Coicaud and Warner’s principles in relation to Israel’s geopolitical positioning in the Middle East

  • Sovereign equality of states – As I pointed out earlier, this principle originates in the 1648 Peace Treaty of Westphalia. Yet, this particular Treaty was signed between European countries and as such, the provisions of this Treaty do not quite apply to countries that only indirectly relate to Western civilization in its values, and to those countries that openly oppose ‘Western imperialism’ – to say the least.
  • Self-determination of peoples – Just as it is being the case with earlier the principle, the idea that people should be allowed to determine the form of their countries governing on their own is of clearly Western origin. The theoretical premise behind this principle is the assumption that people equally adhere to the ‘live and let live’ idea. This, however, is not the case with Iranians (at least with Iranian political leaders) who on many occasions have publically stated that their ultimate goal is wiping Israel off the world’s map.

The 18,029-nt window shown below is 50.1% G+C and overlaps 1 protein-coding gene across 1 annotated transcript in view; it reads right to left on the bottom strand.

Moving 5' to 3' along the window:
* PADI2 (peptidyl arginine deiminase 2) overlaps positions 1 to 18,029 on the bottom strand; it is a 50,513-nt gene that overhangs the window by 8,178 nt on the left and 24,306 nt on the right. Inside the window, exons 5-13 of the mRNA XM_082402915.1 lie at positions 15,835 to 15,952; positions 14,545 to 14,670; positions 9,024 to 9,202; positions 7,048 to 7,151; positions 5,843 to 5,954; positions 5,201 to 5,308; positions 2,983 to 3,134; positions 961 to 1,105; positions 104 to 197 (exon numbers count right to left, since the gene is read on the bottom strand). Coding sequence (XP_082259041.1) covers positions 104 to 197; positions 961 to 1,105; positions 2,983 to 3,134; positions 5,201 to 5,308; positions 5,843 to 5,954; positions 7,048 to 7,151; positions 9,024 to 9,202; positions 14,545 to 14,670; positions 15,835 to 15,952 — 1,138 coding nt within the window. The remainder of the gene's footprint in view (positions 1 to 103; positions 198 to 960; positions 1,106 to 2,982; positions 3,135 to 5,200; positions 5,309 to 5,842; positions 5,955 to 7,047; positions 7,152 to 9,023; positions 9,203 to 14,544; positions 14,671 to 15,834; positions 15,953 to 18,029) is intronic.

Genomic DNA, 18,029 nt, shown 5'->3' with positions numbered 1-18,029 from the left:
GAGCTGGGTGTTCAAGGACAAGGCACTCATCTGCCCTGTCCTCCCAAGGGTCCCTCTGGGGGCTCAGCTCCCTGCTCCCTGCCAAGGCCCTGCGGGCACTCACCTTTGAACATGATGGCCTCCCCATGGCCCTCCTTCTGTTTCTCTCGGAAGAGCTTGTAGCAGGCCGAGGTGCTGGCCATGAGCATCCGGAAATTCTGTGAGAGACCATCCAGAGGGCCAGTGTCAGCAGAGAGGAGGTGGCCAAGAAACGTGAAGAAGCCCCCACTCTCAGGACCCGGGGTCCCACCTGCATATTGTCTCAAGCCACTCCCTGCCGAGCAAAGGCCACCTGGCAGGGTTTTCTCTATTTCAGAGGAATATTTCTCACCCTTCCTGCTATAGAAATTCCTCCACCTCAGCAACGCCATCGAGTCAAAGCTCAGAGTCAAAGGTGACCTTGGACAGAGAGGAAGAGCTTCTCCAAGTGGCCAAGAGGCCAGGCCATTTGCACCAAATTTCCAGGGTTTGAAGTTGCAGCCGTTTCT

• Prohibition on the threat or use of force – This principle is the a byproduct of Coicaud and Warner’s lessened ability to adequately reflect upon the essence of surrounding geopolitical realities. It is exactly the naked force (or the threat to use naked force), which ensures continuous peace and stability. As a famous saying goes – ‘political power grows out of the barrel of a gun’. Those who believe in otherwise are naive idealists, at best.
  • Peaceful settlement of disputes – The peaceful settlement of disputes is only possible when there is no hope for either disputing parties to expect that it will be able to reach its objectives by the mean of initiating armed hostilities. For example, the actual reason why Palestinian terrorists continue to attack Israel is that they know that, every time Israel decides in favor of dealing with them decisively, the UN ‘peacemakers’ become involved – hence, preventing Israel from ‘settling the dispute’ once and for all. However, if Palestinians knew that there would be swift and merciless retaliation for every of their attack, they would refrain from proceeding with these attacks, in the first place.